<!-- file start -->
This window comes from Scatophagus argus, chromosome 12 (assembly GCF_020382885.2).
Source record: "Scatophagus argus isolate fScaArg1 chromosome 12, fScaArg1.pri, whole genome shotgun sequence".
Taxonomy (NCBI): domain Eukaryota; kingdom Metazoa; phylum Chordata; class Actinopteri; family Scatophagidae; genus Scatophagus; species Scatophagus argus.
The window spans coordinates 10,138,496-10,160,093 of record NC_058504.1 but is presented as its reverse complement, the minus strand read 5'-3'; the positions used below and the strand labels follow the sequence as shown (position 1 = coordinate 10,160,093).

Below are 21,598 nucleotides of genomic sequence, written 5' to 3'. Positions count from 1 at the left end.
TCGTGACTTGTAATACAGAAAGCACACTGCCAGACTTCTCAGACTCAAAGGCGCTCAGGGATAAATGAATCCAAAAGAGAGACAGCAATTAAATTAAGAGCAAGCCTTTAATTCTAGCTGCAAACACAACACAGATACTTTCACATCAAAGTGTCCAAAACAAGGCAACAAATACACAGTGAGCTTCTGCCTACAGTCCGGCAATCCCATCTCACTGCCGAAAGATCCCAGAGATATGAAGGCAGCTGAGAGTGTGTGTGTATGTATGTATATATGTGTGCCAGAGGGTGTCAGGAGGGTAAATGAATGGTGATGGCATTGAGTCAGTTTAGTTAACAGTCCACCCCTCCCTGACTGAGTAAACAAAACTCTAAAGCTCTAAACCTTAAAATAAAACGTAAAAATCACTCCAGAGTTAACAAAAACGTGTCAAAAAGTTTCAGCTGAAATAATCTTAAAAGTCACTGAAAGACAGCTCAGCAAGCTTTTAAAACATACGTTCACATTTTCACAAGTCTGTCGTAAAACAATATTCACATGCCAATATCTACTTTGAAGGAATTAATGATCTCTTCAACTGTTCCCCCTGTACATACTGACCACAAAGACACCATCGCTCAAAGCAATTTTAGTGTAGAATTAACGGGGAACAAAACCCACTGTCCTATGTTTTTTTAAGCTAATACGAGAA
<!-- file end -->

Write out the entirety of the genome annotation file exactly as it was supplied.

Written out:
This window comes from Scatophagus argus, chromosome 12 (assembly GCF_020382885.2).
Source record: "Scatophagus argus isolate fScaArg1 chromosome 12, fScaArg1.pri, whole genome shotgun sequence".
Taxonomy (NCBI): domain Eukaryota; kingdom Metazoa; phylum Chordata; class Actinopteri; family Scatophagidae; genus Scatophagus; species Scatophagus argus.
The window spans coordinates 10,138,496-10,160,093 of record NC_058504.1 but is presented as its reverse complement, the minus strand read 5'-3'; the positions used below and the strand labels follow the sequence as shown (position 1 = coordinate 10,160,093).

Below are 21,598 nucleotides of genomic sequence, written 5' to 3'. Positions count from 1 at the left end.
TCGTGACTTGTAATACAGAAAGCACACTGCCAGACTTCTCAGACTCAAAGGCGCTCAGGGATAAATGAATCCAAAAGAGAGACAGCAATTAAATTAAGAGCAAGCCTTTAATTCTAGCTGCAAACACAACACAGATACTTTCACATCAAAGTGTCCAAAACAAGGCAACAAATACACAGTGAGCTTCTGCCTACAGTCCGGCAATCCCATCTCACTGCCGAAAGATCCCAGAGATATGAAGGCAGCTGAGAGTGTGTGTGTATGTATGTATATATGTGTGCCAGAGGGTGTCAGGAGGGTAAATGAATGGTGATGGCATTGAGTCAGTTTAGTTAACAGTCCACCCCTCCCTGACTGAGTAAACAAAACTCTAAAGCTCTAAACCTTAAAATAAAACGTAAAAATCACTCCAGAGTTAACAAAAACGTGTCAAAAAGTTTCAGCTGAAATAATCTTAAAAGTCACTGAAAGACAGCTCAGCAAGCTTTTAAAACATACGTTCACATTTTCACAAGTCTGTCGTAAAACAATATTCACATGCCAATATCTACTTTGAAGGAATTAATGATCTCTTCAACTGTTCCCCCTGTACATACTGACCACAAAGACACCATCGCTCAAAGCAATTTTAGTGTAGAATTAACGGGGAACAAAACCCACTGTCCTATGTTTTTTTAAGCTAATACGAGAA